Importantly, if you use a custom logo, you will also need to explicitly define the width and height of the logo in both square crop and 16:9 crop scenarios. The variables at the top of the file will do this:

@logo-path: url('../path/to/logo.svg');
@logo-sq-width: 145px;
@logo-sq-height: 48px;
@logo-16x9-width: 121px;
@logo-16x9-height: 40px;

Additionally, you can fine-tune various aspects of Quotable and Factlist using the app-specific variables also listed in the file. The defaults should work well out of the box, but your organization's logo or font may require tweaks.


Waterbug has a different configuration system because it cannot be controlled through CSS. To customize Waterbug, go to www/js/waterbug-config.js and customize the variables at the top of the file.

In this file, you can define the logos used and the sizes with which they render by editing the logos object.

var logos = {
    'name-of-logo': {
        whitePath: '../path/to/logo-white.svg', // path to white logo
        blackPath: '../path/to/logo-black.svg', // path to black logo
        w: 200, // width of logo
        h: 67, // height of logo
        display: 'Name of logo' // how the button toggle will appear in the UI
    'name-of-second-logo': {
        whitePath: '../path/to/second-logo-white.svg',
        blackPath: '../path/to/second-logo-black.svg',
        w: 150,
        h: 51,
        display: 'Name of second logo'

If you have more than one logo, the UI will automatically add toggle buttons so that you can switch between logos on the fly.

Additionally, You can change every property of the font rendering (font face, size, shadow, etc.) as well as the padding around all of the elements (elementPadding) in the image and the export width of the image (canvasWidth).

You will want to configure the copyright options for Waterbug based on the photo providers your news organization can use. This is defined in an large object that contains an object for each copyright option. The boolean values control the behavior of the form:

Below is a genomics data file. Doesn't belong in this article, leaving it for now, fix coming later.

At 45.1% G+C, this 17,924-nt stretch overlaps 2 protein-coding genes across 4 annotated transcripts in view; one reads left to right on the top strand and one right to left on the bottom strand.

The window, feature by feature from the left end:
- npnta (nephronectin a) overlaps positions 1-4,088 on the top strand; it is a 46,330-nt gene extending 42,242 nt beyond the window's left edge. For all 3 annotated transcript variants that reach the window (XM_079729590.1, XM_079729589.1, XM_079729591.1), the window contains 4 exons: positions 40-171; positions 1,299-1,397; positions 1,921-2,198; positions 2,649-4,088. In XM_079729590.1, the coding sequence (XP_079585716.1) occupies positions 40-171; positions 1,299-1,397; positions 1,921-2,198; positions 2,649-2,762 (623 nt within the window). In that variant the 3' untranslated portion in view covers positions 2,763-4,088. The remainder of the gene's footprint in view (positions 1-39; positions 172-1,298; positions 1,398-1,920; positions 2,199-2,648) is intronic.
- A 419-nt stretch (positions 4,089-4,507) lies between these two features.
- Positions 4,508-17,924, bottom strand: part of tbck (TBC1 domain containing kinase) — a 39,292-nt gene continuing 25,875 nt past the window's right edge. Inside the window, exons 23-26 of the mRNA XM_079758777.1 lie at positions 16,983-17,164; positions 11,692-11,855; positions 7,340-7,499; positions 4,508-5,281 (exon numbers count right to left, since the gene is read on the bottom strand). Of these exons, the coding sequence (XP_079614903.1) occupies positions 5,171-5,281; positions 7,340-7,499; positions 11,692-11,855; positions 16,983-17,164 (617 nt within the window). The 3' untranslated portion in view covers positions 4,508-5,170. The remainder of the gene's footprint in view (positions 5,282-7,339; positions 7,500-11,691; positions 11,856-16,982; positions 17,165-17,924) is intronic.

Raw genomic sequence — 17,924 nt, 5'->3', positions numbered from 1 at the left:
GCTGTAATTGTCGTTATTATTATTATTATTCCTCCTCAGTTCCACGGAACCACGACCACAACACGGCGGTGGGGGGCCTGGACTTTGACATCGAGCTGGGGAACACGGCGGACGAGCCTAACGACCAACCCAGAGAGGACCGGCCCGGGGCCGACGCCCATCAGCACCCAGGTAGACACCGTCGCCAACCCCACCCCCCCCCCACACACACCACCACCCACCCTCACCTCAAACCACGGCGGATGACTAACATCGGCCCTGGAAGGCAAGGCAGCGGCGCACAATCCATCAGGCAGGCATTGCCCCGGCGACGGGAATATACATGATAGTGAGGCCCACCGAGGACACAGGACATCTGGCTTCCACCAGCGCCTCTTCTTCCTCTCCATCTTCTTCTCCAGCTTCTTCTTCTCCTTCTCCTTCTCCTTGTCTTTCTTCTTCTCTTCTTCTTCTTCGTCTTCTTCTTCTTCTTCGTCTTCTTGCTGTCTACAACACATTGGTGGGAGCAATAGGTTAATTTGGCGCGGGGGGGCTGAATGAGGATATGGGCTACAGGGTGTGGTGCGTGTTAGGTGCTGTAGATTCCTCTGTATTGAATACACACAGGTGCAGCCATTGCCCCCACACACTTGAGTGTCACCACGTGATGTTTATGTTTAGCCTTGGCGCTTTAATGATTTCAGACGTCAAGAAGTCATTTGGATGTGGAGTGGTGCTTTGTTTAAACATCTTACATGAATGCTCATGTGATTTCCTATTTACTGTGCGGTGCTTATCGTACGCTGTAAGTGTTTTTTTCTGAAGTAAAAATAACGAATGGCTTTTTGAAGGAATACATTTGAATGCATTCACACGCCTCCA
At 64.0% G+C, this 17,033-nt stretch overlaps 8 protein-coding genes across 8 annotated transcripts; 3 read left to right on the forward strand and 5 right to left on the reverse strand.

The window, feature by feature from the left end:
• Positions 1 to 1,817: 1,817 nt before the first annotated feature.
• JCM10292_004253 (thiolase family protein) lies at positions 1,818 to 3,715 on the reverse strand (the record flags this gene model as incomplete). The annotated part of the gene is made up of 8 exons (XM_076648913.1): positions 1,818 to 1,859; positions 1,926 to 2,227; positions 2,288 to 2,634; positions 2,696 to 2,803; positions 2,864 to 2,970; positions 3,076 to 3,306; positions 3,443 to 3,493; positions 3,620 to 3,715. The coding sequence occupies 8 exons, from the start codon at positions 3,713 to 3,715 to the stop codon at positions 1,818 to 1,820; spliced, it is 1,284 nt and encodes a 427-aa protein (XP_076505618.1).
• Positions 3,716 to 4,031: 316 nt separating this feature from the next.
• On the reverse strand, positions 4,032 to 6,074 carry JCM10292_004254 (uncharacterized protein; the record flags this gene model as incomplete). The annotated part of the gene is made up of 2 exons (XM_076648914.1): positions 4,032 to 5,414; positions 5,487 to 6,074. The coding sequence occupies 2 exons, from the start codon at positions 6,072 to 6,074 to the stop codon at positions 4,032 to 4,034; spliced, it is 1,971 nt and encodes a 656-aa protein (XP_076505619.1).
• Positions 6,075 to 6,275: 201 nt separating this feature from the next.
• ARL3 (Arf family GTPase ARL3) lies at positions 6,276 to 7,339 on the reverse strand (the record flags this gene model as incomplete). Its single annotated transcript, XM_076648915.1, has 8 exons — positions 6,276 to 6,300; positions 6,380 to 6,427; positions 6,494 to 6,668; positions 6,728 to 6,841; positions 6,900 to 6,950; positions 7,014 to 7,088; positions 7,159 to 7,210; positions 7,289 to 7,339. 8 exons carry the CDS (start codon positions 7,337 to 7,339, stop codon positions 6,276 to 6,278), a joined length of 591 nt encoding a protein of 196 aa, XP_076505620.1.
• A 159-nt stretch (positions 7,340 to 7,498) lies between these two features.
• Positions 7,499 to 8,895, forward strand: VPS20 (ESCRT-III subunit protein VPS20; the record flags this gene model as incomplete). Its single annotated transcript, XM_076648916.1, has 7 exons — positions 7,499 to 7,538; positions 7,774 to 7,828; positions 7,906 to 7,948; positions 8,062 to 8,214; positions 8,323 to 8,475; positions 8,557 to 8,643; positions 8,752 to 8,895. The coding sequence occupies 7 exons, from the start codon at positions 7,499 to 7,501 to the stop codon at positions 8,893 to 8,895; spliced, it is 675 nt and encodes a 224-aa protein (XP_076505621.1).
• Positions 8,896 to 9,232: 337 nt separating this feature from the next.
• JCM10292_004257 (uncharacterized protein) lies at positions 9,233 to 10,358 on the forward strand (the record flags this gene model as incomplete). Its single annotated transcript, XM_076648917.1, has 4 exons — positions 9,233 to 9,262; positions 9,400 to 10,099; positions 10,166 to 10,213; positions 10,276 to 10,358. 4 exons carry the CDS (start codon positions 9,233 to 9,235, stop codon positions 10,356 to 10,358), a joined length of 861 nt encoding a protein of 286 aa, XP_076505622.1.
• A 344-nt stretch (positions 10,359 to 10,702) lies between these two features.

// copyright options
var orgName = 'Your News Organization';
var freelanceString = 'for ' + orgName;

var copyrightOptions = {
    'internal': {
        showPhotographer: true, // show the photographer input box
        showSource: false, // show the source input box
        photographerRequired: false, // require a photographer
        sourceRequired: false, // require a source
        source: orgName, // How the source should appear on the image, e.g. 'NPR'
        display: orgName, // How the option will appear in the dropdown menu
    'freelance': {
        showPhotographer: true,
        showSource: false,
        photographerRequired: true,
        sourceRequired: false,
        source: freelanceString,
        display: 'Freelance'
    'ap': {
        showPhotographer: true,
        showSource: false,
        photographerRequired: false,
        sourceRequired: false,
        source: 'AP',
        display: 'AP'
    'getty': {
        showPhotographer: true,
        showSource: false,
        photographerRequired: false,
        sourceRequired: false,
        source: 'Getty Images',
        display: 'Getty'
    'thirdParty': {
        showPhotographer: true,
        showSource: true,
        photographerRequired: false,
        sourceRequired: true,
        source: '',